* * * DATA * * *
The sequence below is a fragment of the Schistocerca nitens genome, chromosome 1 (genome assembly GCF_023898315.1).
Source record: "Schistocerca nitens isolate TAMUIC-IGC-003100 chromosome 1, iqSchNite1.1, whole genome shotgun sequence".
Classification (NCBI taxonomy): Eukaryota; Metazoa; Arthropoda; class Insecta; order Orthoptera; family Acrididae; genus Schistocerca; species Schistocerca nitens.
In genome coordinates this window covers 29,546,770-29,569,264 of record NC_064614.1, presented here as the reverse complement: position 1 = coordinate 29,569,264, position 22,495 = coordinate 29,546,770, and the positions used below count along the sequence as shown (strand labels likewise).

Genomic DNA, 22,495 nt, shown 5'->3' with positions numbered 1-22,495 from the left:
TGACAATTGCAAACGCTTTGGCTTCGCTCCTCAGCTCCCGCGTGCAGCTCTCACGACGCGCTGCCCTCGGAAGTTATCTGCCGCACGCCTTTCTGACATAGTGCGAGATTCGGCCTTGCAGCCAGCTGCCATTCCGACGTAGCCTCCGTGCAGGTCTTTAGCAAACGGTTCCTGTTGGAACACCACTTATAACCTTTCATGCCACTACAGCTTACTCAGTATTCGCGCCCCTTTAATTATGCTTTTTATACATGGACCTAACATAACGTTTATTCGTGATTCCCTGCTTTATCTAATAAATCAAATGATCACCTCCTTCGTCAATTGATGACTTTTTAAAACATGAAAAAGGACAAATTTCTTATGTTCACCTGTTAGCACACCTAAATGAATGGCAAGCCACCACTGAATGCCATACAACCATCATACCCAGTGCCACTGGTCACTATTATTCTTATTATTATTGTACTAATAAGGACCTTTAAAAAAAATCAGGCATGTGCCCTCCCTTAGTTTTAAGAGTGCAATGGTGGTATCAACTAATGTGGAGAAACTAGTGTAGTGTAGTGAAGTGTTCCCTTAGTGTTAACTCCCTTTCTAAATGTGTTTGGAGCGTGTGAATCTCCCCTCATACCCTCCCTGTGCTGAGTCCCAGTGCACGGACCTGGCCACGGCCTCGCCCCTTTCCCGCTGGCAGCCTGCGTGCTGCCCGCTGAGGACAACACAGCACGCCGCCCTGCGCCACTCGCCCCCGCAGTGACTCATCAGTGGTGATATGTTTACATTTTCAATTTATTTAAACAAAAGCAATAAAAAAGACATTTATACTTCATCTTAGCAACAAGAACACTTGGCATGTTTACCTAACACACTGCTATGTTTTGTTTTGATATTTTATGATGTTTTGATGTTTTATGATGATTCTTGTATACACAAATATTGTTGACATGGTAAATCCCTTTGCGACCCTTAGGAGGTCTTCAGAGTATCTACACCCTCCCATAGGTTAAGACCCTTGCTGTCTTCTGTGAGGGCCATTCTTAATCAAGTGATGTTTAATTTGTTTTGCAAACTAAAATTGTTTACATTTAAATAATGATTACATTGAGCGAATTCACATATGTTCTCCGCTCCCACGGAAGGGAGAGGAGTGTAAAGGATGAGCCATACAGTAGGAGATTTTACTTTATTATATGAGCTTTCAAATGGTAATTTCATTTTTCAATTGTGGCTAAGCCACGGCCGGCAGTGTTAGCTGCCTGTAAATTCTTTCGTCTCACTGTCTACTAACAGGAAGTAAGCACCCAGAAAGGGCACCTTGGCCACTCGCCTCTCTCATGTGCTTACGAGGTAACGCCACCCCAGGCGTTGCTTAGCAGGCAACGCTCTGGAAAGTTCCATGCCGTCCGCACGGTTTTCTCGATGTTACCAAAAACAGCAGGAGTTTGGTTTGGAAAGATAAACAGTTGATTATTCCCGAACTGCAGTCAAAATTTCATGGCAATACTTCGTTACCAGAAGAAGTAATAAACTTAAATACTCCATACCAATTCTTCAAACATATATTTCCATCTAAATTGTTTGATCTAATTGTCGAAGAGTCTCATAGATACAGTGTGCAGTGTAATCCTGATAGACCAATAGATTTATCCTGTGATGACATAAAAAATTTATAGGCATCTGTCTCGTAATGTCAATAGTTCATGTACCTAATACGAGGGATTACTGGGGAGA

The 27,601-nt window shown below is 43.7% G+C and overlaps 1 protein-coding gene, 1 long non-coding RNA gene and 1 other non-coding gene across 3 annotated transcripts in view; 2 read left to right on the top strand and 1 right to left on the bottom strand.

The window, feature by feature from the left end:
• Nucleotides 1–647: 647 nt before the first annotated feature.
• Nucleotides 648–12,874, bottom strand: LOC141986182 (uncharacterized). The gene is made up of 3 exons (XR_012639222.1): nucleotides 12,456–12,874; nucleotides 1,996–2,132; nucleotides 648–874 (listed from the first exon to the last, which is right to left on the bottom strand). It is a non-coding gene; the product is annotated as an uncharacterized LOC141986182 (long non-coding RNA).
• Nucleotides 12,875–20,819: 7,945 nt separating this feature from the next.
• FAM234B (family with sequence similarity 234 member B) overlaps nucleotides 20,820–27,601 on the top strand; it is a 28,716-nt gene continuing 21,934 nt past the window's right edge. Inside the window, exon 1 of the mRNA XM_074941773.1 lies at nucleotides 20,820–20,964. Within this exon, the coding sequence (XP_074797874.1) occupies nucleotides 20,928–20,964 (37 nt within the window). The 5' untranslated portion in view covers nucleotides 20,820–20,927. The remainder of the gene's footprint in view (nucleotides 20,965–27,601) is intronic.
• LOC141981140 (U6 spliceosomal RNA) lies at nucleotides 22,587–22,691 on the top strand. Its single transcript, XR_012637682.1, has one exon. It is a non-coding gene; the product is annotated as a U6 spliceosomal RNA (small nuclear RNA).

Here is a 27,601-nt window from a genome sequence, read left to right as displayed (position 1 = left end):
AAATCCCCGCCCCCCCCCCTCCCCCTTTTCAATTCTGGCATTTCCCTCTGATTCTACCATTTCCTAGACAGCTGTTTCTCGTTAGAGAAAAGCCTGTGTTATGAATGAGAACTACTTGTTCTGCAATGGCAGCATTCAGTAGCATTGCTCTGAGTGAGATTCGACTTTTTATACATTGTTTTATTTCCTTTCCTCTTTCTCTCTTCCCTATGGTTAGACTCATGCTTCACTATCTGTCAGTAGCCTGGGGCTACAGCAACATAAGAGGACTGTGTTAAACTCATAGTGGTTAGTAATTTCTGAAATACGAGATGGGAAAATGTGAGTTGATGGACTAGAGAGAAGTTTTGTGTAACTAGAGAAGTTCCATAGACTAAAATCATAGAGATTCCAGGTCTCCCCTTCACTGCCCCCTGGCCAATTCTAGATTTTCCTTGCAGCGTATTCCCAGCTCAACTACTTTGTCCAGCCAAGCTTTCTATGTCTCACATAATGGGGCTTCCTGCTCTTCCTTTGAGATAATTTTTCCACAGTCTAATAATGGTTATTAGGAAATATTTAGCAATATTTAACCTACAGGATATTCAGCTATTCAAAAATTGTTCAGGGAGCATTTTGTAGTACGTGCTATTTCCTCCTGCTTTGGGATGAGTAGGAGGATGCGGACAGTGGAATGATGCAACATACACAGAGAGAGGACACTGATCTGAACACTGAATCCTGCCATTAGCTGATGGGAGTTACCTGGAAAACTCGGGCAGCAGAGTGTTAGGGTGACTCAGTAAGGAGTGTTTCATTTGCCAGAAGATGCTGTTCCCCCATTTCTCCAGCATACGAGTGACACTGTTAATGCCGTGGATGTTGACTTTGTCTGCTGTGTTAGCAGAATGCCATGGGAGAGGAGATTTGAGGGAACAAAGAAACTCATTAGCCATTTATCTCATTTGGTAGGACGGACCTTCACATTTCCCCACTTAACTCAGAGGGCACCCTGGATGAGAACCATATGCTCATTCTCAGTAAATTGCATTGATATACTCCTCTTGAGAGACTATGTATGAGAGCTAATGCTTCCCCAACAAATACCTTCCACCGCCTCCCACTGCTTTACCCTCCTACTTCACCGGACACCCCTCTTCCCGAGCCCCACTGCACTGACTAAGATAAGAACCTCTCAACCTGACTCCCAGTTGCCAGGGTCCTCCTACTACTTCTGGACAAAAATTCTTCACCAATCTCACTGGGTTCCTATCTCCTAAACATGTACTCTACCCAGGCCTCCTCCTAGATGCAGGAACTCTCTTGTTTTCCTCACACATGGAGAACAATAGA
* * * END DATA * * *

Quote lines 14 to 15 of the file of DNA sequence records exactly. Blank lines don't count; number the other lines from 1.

Here is a 27,601-nt window from a genome sequence, read left to right as displayed (position 1 = left end):
AAATCCCCGCCCCCCCCCCTCCCCCTTTTCAATTCTGGCATTTCCCTCTGATTCTACCATTTCCTAGACAGCTGTTTCTCGTTAGAGAAAAGCCTGTGTTATGAATGAGAACTACTTGTTCTGCAATGGCAGCATTCAGTAGCATTGCTCTGAGTGAGATTCGACTTTTTATACATTGTTTTATTTCCTTTCCTCTTTCTCTCTTCCCTATGGTTAGACTCATGCTTCACTATCTGTCAGTAGCCTGGGGCTACAGCAACATAAGAGGACTGTGTTAAACTCATAGTGGTTAGTAATTTCTGAAATACGAGATGGGAAAATGTGAGTTGATGGACTAGAGAGAAGTTTTGTGTAACTAGAGAAGTTCCATAGACTAAAATCATAGAGATTCCAGGTCTCCCCTTCACTGCCCCCTGGCCAATTCTAGATTTTCCTTGCAGCGTATTCCCAGCTCAACTACTTTGTCCAGCCAAGCTTTCTATGTCTCACATAATGGGGCTTCCTGCTCTTCCTTTGAGATAATTTTTCCACAGTCTAATAATGGTTATTAGGAAATATTTAGCAATATTTAACCTACAGGATATTCAGCTATTCAAAAATTGTTCAGGGAGCATTTTGTAGTACGTGCTATTTCCTCCTGCTTTGGGATGAGTAGGAGGATGCGGACAGTGGAATGATGCAACATACACAGAGAGAGGACACTGATCTGAACACTGAATCCTGCCATTAGCTGATGGGAGTTACCTGGAAAACTCGGGCAGCAGAGTGTTAGGGTGACTCAGTAAGGAGTGTTTCATTTGCCAGAAGATGCTGTTCCCCCATTTCTCCAGCATACGAGTGACACTGTTAATGCCGTGGATGTTGACTTTGTCTGCTGTGTTAGCAGAATGCCATGGGAGAGGAGATTTGAGGGAACAAAGAAACTCATTAGCCATTTATCTCATTTGGTAGGACGGACCTTCACATTTCCCCACTTAACTCAGAGGGCACCCTGGATGAGAACCATATGCTCATTCTCAGTAAATTGCATTGATATACTCCTCTTGAGAGACTATGTATGAGAGCTAATGCTTCCCCAACAAATACCTTCCACCGCCTCCCACTGCTTTACCCTCCTACTTCACCGGACACCCCTCTTCCCGAGCCCCACTGCACTGACTAAGATAAGAACCTCTCAACCTGACTCCCAGTTGCCAGGGTCCTCCTACTACTTCTGGACAAAAATTCTTCACCAATCTCACTGGGTTCCTATCTCCTAAACATGTACTCTACCCAGGCCTCCTCCTAGATGCAGGAACTCTCTTGTTTTCCTCACACATGGAGAACAATAGA